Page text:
The dangers of the imperial presidency
In the early days of our American experiment, there was a debate over what the chief executive should be called: Your Excellency, Your Highness, Caped Crusader…
Many of the Founding Fathers wanted something simple, a departure from the king they risked so much to leave behind. “Mr. President” was settled upon, much to the dismay of John Adams, who pushed for a title with more pomp and circumstance.
But as we have seen, Barack Obama believes that such a title is not worthy of his wisdom and omnipotent throne. He rules with an oblivious sense of arrogance, almost in shock that anyone dares to disagree with him. I know that Mr. Obama is rather new to politics, and it is certainly possible that he has no idea how the American political system is supposed to work, but he continues to alienate voters who once supported him.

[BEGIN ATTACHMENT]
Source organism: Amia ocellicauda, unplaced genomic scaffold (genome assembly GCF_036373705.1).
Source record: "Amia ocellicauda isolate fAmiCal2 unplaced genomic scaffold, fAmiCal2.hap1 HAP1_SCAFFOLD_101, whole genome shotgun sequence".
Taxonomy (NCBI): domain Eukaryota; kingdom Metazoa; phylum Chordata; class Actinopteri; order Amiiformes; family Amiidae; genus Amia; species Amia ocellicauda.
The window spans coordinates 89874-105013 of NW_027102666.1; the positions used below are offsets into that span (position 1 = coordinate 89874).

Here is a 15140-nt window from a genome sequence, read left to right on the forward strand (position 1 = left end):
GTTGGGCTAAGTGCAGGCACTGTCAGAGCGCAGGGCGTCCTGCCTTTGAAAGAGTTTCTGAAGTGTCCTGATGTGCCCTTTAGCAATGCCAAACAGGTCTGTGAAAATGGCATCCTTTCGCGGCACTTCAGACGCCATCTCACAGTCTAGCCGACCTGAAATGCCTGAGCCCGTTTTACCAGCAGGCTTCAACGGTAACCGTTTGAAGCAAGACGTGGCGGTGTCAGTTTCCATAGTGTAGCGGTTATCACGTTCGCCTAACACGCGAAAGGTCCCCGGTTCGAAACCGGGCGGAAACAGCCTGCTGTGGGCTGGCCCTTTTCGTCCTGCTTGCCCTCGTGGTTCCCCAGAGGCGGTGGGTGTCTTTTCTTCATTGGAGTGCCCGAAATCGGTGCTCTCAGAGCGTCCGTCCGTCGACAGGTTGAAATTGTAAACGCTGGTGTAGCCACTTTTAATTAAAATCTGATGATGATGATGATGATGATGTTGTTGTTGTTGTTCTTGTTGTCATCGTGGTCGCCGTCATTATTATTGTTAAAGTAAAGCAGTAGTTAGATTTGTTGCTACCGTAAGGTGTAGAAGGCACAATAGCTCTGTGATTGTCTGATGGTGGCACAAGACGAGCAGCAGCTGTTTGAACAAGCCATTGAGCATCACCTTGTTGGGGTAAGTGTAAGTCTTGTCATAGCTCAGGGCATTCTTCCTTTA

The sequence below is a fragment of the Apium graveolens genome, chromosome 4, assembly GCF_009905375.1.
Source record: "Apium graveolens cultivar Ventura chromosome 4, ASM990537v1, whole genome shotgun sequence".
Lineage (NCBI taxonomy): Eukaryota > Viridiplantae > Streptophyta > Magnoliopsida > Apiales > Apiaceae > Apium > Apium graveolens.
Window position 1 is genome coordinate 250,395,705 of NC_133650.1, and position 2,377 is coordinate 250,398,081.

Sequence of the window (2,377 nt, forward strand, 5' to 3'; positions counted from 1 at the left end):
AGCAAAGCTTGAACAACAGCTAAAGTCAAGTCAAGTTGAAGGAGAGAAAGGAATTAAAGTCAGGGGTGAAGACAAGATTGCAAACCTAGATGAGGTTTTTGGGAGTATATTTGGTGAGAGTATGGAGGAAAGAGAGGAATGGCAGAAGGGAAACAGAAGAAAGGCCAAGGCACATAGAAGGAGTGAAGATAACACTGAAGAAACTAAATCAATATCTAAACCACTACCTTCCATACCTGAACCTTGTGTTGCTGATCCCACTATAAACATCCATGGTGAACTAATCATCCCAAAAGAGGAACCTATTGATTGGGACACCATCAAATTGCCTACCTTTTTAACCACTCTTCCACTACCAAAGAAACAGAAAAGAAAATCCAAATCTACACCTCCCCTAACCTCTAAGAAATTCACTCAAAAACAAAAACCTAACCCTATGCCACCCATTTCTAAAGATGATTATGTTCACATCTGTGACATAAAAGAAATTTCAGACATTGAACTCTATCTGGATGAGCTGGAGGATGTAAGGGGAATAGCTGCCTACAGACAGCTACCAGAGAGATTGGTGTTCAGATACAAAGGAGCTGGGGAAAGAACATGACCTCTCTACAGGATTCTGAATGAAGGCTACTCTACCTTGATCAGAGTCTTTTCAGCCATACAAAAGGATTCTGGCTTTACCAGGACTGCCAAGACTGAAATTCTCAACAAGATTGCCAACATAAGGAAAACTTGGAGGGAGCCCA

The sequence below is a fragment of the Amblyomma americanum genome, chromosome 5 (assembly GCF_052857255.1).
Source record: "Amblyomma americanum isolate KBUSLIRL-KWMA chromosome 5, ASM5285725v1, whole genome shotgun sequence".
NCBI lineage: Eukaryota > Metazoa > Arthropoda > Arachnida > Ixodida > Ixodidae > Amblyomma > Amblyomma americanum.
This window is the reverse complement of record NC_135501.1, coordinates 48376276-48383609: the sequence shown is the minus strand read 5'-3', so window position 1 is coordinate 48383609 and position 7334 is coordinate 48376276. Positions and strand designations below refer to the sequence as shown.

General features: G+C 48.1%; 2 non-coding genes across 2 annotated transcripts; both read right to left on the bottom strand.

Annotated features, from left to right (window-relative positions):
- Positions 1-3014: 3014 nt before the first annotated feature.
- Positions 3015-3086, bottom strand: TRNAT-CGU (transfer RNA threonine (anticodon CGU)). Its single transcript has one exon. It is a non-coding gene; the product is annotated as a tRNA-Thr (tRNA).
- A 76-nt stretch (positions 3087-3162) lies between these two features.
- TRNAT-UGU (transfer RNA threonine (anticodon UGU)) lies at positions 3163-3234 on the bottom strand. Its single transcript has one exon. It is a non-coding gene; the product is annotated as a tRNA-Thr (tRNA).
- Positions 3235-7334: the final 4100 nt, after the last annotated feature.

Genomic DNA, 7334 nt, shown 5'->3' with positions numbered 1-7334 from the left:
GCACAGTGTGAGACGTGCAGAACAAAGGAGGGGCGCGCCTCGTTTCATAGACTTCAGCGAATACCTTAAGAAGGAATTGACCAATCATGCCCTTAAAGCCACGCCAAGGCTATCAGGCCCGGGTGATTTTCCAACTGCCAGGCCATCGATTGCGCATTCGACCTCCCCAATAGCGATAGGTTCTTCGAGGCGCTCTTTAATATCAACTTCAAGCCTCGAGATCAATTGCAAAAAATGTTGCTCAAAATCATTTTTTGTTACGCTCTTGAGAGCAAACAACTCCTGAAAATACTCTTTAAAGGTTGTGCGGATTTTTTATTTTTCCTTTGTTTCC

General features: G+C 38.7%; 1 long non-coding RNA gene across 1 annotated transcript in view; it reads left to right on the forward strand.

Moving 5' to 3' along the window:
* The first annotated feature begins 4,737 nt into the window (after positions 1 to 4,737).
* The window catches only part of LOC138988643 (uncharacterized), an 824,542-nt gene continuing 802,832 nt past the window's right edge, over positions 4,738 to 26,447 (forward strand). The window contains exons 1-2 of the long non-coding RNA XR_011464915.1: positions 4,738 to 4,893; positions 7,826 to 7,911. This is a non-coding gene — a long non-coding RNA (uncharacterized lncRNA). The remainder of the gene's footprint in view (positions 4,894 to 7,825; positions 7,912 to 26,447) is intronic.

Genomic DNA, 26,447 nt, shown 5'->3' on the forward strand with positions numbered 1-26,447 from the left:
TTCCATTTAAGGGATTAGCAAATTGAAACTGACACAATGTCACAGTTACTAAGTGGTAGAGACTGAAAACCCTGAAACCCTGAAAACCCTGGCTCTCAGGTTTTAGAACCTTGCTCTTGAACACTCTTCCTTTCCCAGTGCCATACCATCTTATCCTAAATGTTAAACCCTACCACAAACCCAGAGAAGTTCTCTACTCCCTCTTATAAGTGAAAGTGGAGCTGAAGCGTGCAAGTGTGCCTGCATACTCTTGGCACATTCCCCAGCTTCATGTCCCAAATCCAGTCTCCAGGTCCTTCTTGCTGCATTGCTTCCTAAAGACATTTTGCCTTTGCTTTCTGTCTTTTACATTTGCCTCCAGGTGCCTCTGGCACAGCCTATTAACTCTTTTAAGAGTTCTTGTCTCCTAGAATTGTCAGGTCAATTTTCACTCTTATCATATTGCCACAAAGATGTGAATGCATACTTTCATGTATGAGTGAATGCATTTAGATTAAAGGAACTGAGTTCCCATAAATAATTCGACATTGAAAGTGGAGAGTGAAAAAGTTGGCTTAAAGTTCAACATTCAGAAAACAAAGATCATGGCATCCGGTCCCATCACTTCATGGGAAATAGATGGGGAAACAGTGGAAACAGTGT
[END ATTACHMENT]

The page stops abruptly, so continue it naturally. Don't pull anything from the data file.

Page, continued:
The San Diego Union Tribune had this to say in an editorial titled “The President Is Not The King”:
Those who welcome Obama governing by fiat should think about the precedent. How would they feel if on Jan. 20, 2013, President Mitt Romney repealed Democrats’ hard-earned health care reform law – with an executive order? Based on the Obama administration’s conception of executive authority, that would be within his power.